She found amid that dust of human hopes
    An incantation for all horoscopes,
    A better patience in that wreck of Time:
    Her secret woes seemed chastened and sublime
    There in the amphitheatre of woe.
    She suffered with the martyrs. These would know,
    Who offered their chaste lives and virgin blood,
    How mortal frailty best might be subdued.
    She saw the incense of her sorrow rise
    With theirs as an accepted sacrifice
    Before the face of the Eternal God
    Of that Eternal City, and she trod
    The very stones which seemed their griefs to sound
    Beneath her steps, as consecrated ground.
    In face of such a suffering hers must be
    A drop, a tear in the unbounded sea
    Which girds our lives. Rome was the home of grief,
    Where all might bring their pain and find relief,
    The temple of all sorrows: surely yet,
    Sorrow's self here seemed swallowed up in it.

      'Twas thus she comforted her soul. And then,
    She had found a friend, a phœnix among men,
    Which made it easier to compound with life,
    Easier to be a woman and a wife.

      This was Prince Belgirate. He of all
    The noble band to whose high fortune fall
    The name and title proudest upon earth
    While pride shall live by privilege of birth,
    The name of Roman, shone conspicuous
    The head and front of his illustrious house,
    Which had produced two pontiffs and a saint
    Before the world had heard of Charles le Quint;
    A most accomplished nobleman in truth,
    And wise beyond the manner of his youth,
    With wit and art and learning, and that sense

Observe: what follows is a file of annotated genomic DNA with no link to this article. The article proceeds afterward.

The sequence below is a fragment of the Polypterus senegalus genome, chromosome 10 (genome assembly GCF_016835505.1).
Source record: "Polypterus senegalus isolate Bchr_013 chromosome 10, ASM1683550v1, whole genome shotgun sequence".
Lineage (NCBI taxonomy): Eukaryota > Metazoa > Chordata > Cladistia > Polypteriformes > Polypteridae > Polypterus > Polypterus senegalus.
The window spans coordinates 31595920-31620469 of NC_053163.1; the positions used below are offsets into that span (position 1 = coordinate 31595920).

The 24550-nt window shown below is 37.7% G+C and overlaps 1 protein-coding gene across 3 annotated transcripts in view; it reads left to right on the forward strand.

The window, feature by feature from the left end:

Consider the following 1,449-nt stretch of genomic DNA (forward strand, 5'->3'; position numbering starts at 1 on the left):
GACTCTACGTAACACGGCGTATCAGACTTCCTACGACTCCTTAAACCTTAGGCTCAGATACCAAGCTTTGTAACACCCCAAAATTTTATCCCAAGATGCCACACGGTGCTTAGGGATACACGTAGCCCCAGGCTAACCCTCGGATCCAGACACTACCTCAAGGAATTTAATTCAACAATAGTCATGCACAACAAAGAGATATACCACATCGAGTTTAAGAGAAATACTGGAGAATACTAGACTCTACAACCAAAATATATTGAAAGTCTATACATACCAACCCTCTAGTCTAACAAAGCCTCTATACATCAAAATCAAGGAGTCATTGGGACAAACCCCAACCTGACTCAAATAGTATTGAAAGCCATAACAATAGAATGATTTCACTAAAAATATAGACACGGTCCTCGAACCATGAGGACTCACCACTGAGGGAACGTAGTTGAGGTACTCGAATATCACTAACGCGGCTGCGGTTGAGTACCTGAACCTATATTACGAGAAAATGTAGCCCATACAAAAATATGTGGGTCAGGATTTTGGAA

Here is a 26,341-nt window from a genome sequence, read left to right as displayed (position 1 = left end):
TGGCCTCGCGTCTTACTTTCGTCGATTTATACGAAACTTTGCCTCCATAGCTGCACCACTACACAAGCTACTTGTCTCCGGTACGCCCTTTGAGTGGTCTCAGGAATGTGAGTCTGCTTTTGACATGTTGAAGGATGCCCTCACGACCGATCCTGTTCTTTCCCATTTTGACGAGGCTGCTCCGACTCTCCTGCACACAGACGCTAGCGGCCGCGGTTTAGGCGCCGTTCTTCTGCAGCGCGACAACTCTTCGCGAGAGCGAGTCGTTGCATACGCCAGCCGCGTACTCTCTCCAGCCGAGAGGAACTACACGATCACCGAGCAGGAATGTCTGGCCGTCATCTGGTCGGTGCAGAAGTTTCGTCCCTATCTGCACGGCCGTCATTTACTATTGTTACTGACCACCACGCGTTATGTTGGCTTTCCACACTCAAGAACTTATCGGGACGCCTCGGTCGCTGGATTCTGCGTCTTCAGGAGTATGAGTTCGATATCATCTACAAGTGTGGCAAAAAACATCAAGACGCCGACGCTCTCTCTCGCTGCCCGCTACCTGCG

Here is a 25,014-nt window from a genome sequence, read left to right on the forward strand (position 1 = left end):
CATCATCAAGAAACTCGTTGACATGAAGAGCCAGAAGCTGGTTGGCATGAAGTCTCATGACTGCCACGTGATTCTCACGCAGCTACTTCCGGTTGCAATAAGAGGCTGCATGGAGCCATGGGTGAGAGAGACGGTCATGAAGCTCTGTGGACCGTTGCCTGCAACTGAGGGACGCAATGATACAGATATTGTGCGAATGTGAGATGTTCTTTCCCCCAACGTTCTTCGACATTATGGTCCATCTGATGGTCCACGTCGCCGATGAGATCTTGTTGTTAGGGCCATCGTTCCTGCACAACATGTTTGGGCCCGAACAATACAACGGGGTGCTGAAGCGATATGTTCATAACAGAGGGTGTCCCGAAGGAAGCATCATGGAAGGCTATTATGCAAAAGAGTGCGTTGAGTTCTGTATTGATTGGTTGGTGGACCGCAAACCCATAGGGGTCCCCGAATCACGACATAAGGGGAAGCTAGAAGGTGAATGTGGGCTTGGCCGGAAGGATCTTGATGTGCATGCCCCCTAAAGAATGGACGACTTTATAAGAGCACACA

Of policy which still is most intense
    Among the fertile brains of Italy,
    A craft inherited from days gone by.
    As scholar he was known the pupil apt
    Of Mezzofanti, in whose learning lapped
    And prized and tutored as a wondrous child,
    He had sucked the milk of knowledge undefiled
    While yet a boy, and brilliantly anon
    Had pushed his reputation thus begun
    Through half a score of tongues. In art his place
    Was as chief patron of the rising race,
    Which dreamed new conquests on the glorious womb
    Of ancient beauty laid asleep in Rome.
    The glories of the past he fain would see
    Wrought to new life in this new century,
    By that continuous instinct of her sons,
    Which had survived Goths, Vandals, Lombards, Huns,
    To burst upon a wondering world again
    With full effulgence in the Julian reign.

      In politics, though prudently withdrawn
    From the public service, which he held in scorn,
    As being unworthy the deliberate zeal
    Of one with head to think or heart to feel;
    And being neither priest, nor soldier, nor
    Versed in the practice of Canonic lore,
    He made his counsels felt and privately
    Lent his best influence to "the Powers that be,"--
    Counsels the better valued that he stood
    Alone among the youth of stirring blood,
    And bowed not to that Baal his proud knee,
    The national false goddess, Italy.
    He was too stubborn in his Roman pride
    To trick out this young strumpet as a bride,
    And held in classic scorn who would become
    Less than a Roman citizen in Rome.
    A man of heart besides and that light wit
    Which leavens all, even pedantry's conceit.
    None better knew than he the art to shew
    A little less in talk than all he knew.
    His manner too, and voice, and countenance,
    Imposed on all, and these he knew to enhance
    By certain freedoms and simplicities
    Of language, which set all his world at ease.
    A very peer and prince and paragon,
    Griselda thought, Rome's latest, worthiest son,
    An intellectual phœnix.

                            On her night
    A sudden dawn had broke, portentous, bright.
    Her soul had found its fellow. From the day
    Of their first meeting on the Appian Way,
    Beside Metella's tomb, where they had discussed
    The doubtful merit of a new found bust,
    And had agreed to differ or agree,
    I know not which, a hidden sympathy
    Had taken root between them. Either mind